TCU WAS ONE OF THE FIRST TO ADOPT ZEEMEE
One of the first, was Texas Christian University. Heath Einstein, Dean of Admission, says TCU has offered an optional component to their application for many years, called the Freedom of Expression, or FOE. Students could tell them anything that the application didn’t otherwise capture, and they had received artwork, poetry, collages, music, and much more in the past.
“This is what a holistic application review is about,” he says. “ZeeMee’s mission to allow the student to come to life aligns perfectly with our existing approach. It was clear early on from spending time with Juan and Adam that the company shared our vision.”
In the TCU application, Einstein says they ask if applicants have a ZeeMee account, and what their link is. It’s optional, and students’ academic records outweigh the additional pieces, he says, but a ZeeMee account can also help admissions officers identify students’ passions and envision how they might contribute to the campus community.
This is the second year TCU has partnered with ZeeMee. In the first year, Einstein says 770 students submitted a ZeeMee link, and this year, 2092 did. TCU has an undergraduate population of 8,891, and according to Forbes, has a 49% acceptance rate.
“There is only one required ingredient to create an outstanding profile: authenticity,” Einstein says. “One of the reasons I enjoy viewing students’ “Meet Me” videos is that it’s easy to spot that quality. We don’t want an overproduced film; we want the genuine student – foibles and all.”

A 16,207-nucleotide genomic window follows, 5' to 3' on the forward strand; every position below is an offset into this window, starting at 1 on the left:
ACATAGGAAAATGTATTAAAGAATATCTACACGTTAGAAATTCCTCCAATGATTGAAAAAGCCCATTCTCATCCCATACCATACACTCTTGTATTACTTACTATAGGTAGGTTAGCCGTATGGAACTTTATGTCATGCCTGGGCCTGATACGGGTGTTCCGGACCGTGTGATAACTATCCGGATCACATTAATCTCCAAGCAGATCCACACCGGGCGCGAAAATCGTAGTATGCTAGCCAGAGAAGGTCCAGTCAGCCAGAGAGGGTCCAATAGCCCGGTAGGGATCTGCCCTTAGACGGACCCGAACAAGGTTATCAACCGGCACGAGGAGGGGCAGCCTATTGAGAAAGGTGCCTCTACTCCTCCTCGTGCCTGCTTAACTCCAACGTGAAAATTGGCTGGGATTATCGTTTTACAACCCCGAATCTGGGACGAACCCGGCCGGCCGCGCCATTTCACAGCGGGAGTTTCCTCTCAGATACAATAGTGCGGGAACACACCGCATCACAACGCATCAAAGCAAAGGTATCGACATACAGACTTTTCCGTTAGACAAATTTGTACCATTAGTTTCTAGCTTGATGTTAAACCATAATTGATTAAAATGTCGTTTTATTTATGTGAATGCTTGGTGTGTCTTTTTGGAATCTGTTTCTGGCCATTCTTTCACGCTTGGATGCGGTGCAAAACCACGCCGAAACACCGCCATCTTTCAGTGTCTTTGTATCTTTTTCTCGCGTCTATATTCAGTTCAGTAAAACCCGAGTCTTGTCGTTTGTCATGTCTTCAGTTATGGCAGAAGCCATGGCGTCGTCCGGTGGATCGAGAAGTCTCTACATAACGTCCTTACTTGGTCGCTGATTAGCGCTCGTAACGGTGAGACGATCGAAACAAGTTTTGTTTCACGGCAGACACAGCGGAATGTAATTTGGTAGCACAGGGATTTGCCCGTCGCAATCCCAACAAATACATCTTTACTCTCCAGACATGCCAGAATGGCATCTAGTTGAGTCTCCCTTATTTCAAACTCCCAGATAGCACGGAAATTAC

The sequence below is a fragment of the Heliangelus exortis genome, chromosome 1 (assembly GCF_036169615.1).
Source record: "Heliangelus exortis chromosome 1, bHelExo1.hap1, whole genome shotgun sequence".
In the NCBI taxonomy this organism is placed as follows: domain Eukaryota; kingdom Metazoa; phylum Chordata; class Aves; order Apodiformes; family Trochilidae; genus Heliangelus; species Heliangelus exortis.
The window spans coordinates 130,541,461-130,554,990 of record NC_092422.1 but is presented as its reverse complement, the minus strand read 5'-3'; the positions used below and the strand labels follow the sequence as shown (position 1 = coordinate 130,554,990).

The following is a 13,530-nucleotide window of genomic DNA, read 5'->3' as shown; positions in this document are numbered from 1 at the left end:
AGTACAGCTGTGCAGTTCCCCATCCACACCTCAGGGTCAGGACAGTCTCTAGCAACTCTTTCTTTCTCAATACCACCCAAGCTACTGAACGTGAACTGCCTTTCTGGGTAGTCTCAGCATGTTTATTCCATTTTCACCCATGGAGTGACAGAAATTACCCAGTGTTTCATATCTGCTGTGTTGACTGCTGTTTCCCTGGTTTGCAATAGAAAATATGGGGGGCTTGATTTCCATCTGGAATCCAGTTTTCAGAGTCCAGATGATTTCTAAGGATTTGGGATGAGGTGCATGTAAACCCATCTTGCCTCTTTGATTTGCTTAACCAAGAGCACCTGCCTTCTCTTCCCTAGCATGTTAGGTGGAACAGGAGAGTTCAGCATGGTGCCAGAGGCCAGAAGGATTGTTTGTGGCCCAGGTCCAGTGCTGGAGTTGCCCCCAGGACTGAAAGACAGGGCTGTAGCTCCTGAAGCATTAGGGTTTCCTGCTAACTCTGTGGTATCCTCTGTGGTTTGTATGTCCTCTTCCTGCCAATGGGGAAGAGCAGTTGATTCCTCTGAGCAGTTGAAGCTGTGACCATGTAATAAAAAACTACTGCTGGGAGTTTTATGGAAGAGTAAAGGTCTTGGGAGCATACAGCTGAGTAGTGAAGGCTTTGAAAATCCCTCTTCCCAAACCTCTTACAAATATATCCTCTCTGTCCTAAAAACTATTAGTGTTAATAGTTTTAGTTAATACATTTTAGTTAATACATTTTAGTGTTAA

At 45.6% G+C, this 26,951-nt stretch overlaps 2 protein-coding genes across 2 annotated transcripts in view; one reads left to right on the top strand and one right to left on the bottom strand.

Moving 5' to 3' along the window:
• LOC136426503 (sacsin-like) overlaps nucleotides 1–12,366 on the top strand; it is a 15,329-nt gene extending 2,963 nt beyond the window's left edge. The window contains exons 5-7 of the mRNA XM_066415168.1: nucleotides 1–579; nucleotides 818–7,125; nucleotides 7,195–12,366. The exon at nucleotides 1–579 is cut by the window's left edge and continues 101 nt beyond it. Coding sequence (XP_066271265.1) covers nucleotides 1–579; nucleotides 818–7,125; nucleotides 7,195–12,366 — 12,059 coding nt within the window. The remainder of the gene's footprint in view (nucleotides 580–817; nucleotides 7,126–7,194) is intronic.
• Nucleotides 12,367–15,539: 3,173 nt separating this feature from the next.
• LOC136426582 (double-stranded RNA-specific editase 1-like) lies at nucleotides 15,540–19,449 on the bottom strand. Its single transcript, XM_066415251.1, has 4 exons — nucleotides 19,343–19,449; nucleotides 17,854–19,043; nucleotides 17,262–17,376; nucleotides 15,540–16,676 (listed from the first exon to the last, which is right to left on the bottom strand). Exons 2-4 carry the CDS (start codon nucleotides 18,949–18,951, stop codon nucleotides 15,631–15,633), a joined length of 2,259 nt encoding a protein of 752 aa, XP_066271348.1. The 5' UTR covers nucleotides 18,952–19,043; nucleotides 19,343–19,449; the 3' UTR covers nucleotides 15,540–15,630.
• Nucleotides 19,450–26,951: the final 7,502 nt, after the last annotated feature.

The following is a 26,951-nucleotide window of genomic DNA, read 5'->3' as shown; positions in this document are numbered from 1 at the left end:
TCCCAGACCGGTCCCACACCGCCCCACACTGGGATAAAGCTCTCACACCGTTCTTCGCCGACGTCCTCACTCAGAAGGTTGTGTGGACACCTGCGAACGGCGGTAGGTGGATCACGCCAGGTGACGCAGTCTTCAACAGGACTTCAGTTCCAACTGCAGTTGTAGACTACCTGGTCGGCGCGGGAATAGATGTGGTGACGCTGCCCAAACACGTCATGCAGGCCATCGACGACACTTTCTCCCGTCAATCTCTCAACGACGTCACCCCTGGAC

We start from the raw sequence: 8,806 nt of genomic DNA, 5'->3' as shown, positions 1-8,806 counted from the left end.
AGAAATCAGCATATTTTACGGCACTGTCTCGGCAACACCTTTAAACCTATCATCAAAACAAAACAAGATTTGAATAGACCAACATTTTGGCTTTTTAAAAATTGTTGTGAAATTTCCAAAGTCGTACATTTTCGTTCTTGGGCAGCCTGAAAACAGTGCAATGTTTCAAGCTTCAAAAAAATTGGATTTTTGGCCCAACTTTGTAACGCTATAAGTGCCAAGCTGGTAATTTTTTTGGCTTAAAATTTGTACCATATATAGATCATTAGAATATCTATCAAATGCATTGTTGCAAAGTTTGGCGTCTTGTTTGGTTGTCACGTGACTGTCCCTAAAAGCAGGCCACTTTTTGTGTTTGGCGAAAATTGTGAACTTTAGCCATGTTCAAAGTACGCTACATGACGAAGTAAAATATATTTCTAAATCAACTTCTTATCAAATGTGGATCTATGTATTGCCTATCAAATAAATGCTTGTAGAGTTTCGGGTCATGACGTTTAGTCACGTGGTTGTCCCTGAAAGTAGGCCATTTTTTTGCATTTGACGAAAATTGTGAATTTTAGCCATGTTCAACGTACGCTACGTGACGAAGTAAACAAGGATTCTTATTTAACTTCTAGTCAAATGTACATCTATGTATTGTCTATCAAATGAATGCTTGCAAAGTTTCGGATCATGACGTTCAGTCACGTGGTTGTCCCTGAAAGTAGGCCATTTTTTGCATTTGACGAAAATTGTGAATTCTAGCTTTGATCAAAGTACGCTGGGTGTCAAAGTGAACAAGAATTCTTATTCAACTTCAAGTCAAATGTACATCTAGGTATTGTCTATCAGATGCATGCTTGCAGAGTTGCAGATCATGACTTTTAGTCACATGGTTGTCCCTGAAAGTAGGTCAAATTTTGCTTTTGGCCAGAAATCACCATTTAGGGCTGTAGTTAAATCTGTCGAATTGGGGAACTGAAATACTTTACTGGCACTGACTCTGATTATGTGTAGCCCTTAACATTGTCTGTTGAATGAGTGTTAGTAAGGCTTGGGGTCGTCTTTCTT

‘MY ZEEMEE PROFILE HELPED TCU LEARN MORE ABOUT ME’
Drew Koshi, a high school senior in Boca Raton, Florida, heard about ZeeMee from his college guidance counselor. She told him that colleges like TCU were using it, and that it might be a good way for schools to get to know him better. Koshi hoped to be admitted to the TCU Neeley School of Business’ entrepreneurship center, so he made an account, and applied to the school.
“I believe that my ZeeMee profile helped TCU learn more about me than just my resume, transcript, and test scores. It allowed me to showcase my interests and products.” he says. “I’m so thankful that I was admitted.”
Now he’s using ZeeMee to read about some of his future TCU classmates, and says he definitively recommends the app to future college applicants.
FOR THE NEXT SEASON, ALL MOBILE, ALL VIDEO
For the next admissions season, Jaysingh says they’ll be changing ZeeMee to be all mobile and all video. Most of the videos so far have been uploaded from users’ Instagram or YouTube accounts, he says. But soon, they’ll be able to create content directly in the ZeeMee app. And rather than one video section and two written sections, ZeeMee profiles will be all video.
“The last few years have been spent breaking down the barriers in college admissions, and getting schools to use us,” Jaysingh says. “Now we’re hearing back from them, and we’re hearing that the video is very powerful. We’ve given students a platform where they’re comfortable. We don’t want to be Snapchat or Instagram, but we want them to be comfortable. We’re not there yet, but we’re making changes.”
They’re also beginning to generate revenue. While ZeeMee remains free for students, they’re selling additional features to universities and colleges. For example, once students are accepted into a school, the school can create a community on ZeeMee, so admitted students can check out their future classmates, chat with potential roommates, and contact counselors.
They also recently launched a texting feature. “Most colleges communicate with students via email, so this will be a great way to meet students where they are – on their phones,” Jaysingh says.
So far, about 60 schools are paying for ZeeMee products.
“Last year we were focusing on shaking up the industry,” Jaysingh says. “But now that we have the momentum, we’re going to focus on the product. It’s mobile, video, dynamic, and about communities.”